The University of New South Wales, Sydney, Australia
Professor Geoffrey Crisp is Pro-Vice-Chancellor (Education) of the University of New South Wales, Sydney, Australia. He is responsible for providing leadership in the development and implementation of strategic initiatives in learning and teaching through the effective use of online technologies. He obtained his Ph.D. in Chemistry at the Research School of Chemistry, Australian National University in 1981. Although he majored in Chemistry he has a successful track record of interdisciplinary collaborative work in using online technologies to improve teaching and learning environments. After a Humboldt Fellowship at the Max Planck Institute in Mulheim, a der Ruhr and postdoctoral positions at Colorado State University and the Australian National University, Professor Crisp began his academic career in the Chemistry Department at the University of Melbourne.
In 1988 he moved to the Chemistry Department at the University of Adelaide and continued discipline research and teaching until 2001. Professor Crisp developed his passion for learning and teaching as well as continuing his work in chemistry during this time, being Associate Dean for Learning and Teaching for the Faculty of Science from 1999-2001. He was actively involved in the development of online learning and was appointed the Director of the Online Learning and Teaching Unit in 2001. Professor Crisp was appointed the Director of the Centre for Learning and Professional Development at the University of Adelaide in 2002. He received the University of Adelaide’s Stephen Cole the Elder Prize (Excellence in Teaching) in 1999; the Royal Australian Chemical Institute Stranks Medal for Chemical Education in 2003 and Australian Learning and Teaching Council Fellowships in 2006 and 2009. Professor Crisp is an HERDSA Fellow and a Principal Fellow of the Higher Education Academy. Professor Crisp was Dean of Learning and Teaching at RMIT University from 2011 until joining UNSW as Pro-Vice-Chancellor (Education) in February 2016.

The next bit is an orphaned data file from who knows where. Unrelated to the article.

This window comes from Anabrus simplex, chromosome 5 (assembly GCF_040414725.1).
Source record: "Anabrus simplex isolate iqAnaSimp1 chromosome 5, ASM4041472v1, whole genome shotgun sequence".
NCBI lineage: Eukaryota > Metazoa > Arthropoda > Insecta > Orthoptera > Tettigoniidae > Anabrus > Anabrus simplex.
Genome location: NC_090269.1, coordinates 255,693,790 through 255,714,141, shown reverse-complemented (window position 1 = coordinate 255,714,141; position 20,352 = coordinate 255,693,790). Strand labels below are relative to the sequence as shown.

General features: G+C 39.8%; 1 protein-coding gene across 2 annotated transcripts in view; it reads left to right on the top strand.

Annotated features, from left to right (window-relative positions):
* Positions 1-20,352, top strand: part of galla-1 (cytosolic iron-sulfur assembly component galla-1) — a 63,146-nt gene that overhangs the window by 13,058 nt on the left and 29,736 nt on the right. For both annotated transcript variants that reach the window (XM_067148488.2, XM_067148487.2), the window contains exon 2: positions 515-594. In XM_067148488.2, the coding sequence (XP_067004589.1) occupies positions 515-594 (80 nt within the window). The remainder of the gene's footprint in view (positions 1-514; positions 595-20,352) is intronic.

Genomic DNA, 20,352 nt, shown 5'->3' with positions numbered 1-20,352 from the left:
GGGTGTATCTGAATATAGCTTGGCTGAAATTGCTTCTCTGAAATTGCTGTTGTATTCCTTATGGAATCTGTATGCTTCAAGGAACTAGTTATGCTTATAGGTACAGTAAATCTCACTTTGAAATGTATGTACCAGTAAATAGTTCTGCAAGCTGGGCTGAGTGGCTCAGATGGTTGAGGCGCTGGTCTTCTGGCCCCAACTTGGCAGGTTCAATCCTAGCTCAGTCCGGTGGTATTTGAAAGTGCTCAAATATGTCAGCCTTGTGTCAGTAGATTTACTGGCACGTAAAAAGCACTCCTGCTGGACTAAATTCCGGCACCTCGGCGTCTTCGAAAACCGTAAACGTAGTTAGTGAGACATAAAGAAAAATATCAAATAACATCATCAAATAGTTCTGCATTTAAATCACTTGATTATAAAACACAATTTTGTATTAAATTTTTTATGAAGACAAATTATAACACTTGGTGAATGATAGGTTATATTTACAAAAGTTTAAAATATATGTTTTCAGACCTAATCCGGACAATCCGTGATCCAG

His research areas of interest include Specialist Studies in Education, Education Systems, Curriculum, and Pedagogy.
Assessing for Quality Decision Making
This session will explore the 21st century skills and capabilities that our students will need as they live and work in a world dominated by ubiquitous technology, complexity and increasing uncertainty. Our assessment practices will need to change; we cannot continue to give students static content-based assessment tasks that ignore the contextual consequences of working in a complex environment with many stakeholders. We will need to expand our repertoire of assessment tasks to include a more sophisticated use of physical and virtual spaces that allow students to construct their responses with access to whatever resources they require in order to make a meaningful response to a meaningful task. We should be able to identify students’ decision making processes when they propose a solution to a real life problem. Students will need to be provided with more engaging tasks that will enable them to use the full range of capabilities they have developed during their learning. We will examine some of the implications of this new educational environment and reflect on our current assessment practices in relation to the requirements of this brave new world.